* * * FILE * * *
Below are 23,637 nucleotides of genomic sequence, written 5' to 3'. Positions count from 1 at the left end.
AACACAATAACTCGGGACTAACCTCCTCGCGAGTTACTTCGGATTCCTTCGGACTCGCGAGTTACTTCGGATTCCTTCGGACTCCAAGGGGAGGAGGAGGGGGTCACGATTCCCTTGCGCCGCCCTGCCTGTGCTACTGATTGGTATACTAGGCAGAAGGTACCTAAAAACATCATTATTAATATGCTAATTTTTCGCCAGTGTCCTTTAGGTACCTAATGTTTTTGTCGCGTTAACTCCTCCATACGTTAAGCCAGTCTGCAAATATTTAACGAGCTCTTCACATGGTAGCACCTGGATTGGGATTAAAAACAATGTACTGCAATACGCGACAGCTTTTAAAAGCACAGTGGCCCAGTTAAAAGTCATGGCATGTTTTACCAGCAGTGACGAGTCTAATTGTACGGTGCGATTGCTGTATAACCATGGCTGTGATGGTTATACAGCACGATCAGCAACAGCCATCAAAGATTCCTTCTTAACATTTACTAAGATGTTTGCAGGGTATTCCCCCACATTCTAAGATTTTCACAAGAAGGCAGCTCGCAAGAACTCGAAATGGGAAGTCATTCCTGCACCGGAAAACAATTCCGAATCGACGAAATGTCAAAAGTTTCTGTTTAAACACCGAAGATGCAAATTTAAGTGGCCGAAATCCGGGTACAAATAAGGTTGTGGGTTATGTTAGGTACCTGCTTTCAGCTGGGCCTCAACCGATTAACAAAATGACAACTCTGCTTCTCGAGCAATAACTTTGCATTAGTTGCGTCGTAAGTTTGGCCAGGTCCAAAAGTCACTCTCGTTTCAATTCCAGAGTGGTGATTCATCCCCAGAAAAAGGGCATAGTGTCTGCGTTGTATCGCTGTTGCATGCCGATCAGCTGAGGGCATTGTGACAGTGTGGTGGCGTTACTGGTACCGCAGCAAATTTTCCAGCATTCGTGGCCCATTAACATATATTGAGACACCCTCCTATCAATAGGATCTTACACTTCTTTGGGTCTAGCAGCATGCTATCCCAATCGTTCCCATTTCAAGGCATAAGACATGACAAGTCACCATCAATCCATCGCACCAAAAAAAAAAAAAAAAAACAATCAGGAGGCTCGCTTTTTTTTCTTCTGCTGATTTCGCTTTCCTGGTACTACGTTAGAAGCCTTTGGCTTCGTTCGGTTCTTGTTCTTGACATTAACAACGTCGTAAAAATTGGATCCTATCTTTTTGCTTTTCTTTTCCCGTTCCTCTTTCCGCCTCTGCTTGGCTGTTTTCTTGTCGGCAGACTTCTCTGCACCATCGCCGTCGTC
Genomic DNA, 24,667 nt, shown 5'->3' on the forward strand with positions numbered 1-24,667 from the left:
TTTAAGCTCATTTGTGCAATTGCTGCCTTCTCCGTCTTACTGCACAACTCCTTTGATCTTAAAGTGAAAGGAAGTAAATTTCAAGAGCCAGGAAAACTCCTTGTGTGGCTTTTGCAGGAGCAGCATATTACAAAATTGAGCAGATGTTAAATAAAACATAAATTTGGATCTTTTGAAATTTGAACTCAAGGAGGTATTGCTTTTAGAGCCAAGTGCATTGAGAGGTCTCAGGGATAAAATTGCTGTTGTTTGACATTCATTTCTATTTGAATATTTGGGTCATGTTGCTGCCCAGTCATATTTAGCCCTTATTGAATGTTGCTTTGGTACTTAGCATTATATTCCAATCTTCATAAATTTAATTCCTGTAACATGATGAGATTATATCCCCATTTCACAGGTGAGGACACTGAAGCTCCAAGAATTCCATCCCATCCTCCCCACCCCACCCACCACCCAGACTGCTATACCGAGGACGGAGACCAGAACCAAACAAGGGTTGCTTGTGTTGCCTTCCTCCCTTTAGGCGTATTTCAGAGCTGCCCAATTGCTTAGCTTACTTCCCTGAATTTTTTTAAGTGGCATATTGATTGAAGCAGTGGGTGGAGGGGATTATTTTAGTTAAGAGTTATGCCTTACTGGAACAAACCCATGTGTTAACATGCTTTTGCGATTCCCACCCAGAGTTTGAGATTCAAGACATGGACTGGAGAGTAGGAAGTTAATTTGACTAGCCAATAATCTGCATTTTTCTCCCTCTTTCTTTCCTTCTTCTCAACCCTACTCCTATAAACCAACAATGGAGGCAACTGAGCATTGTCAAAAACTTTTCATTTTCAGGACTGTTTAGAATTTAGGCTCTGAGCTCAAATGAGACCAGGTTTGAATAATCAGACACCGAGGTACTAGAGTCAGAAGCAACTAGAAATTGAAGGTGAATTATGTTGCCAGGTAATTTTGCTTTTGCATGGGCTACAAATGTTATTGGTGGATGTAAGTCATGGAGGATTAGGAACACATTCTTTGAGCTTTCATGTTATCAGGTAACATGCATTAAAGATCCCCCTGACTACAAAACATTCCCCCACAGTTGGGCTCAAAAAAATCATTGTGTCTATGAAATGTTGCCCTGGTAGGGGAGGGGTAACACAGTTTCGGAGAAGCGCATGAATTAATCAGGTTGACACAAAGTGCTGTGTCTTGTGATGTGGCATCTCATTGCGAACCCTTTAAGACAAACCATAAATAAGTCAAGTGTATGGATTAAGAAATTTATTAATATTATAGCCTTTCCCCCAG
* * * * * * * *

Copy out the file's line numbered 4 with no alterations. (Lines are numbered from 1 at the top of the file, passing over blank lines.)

TTTAAGCTCATTTGTGCAATTGCTGCCTTCTCCGTCTTACTGCACAACTCCTTTGATCTTAAAGTGAAAGGAAGTAAATTTCAAGAGCCAGGAAAACTCCTTGTGTGGCTTTTGCAGGAGCAGCATATTACAAAATTGAGCAGATGTTAAATAAAACATAAATTTGGATCTTTTGAAATTTGAACTCAAGGAGGTATTGCTTTTAGAGCCAAGTGCATTGAGAGGTCTCAGGGATAAAATTGCTGTTGTTTGACATTCATTTCTATTTGAATATTTGGGTCATGTTGCTGCCCAGTCATATTTAGCCCTTATTGAATGTTGCTTTGGTACTTAGCATTATATTCCAATCTTCATAAATTTAATTCCTGTAACATGATGAGATTATATCCCCATTTCACAGGTGAGGACACTGAAGCTCCAAGAATTCCATCCCATCCTCCCCACCCCACCCACCACCCAGACTGCTATACCGAGGACGGAGACCAGAACCAAACAAGGGTTGCTTGTGTTGCCTTCCTCCCTTTAGGCGTATTTCAGAGCTGCCCAATTGCTTAGCTTACTTCCCTGAATTTTTTTAAGTGGCATATTGATTGAAGCAGTGGGTGGAGGGGATTATTTTAGTTAAGAGTTATGCCTTACTGGAACAAACCCATGTGTTAACATGCTTTTGCGATTCCCACCCAGAGTTTGAGATTCAAGACATGGACTGGAGAGTAGGAAGTTAATTTGACTAGCCAATAATCTGCATTTTTCTCCCTCTTTCTTTCCTTCTTCTCAACCCTACTCCTATAAACCAACAATGGAGGCAACTGAGCATTGTCAAAAACTTTTCATTTTCAGGACTGTTTAGAATTTAGGCTCTGAGCTCAAATGAGACCAGGTTTGAATAATCAGACACCGAGGTACTAGAGTCAGAAGCAACTAGAAATTGAAGGTGAATTATGTTGCCAGGTAATTTTGCTTTTGCATGGGCTACAAATGTTATTGGTGGATGTAAGTCATGGAGGATTAGGAACACATTCTTTGAGCTTTCATGTTATCAGGTAACATGCATTAAAGATCCCCCTGACTACAAAACATTCCCCCACAGTTGGGCTCAAAAAAATCATTGTGTCTATGAAATGTTGCCCTGGTAGGGGAGGGGTAACACAGTTTCGGAGAAGCGCATGAATTAATCAGGTTGACACAAAGTGCTGTGTCTTGTGATGTGGCATCTCATTGCGAACCCTTTAAGACAAACCATAAATAAGTCAAGTGTATGGATTAAGAAATTTATTAATATTATAGCCTTTCCCCCAG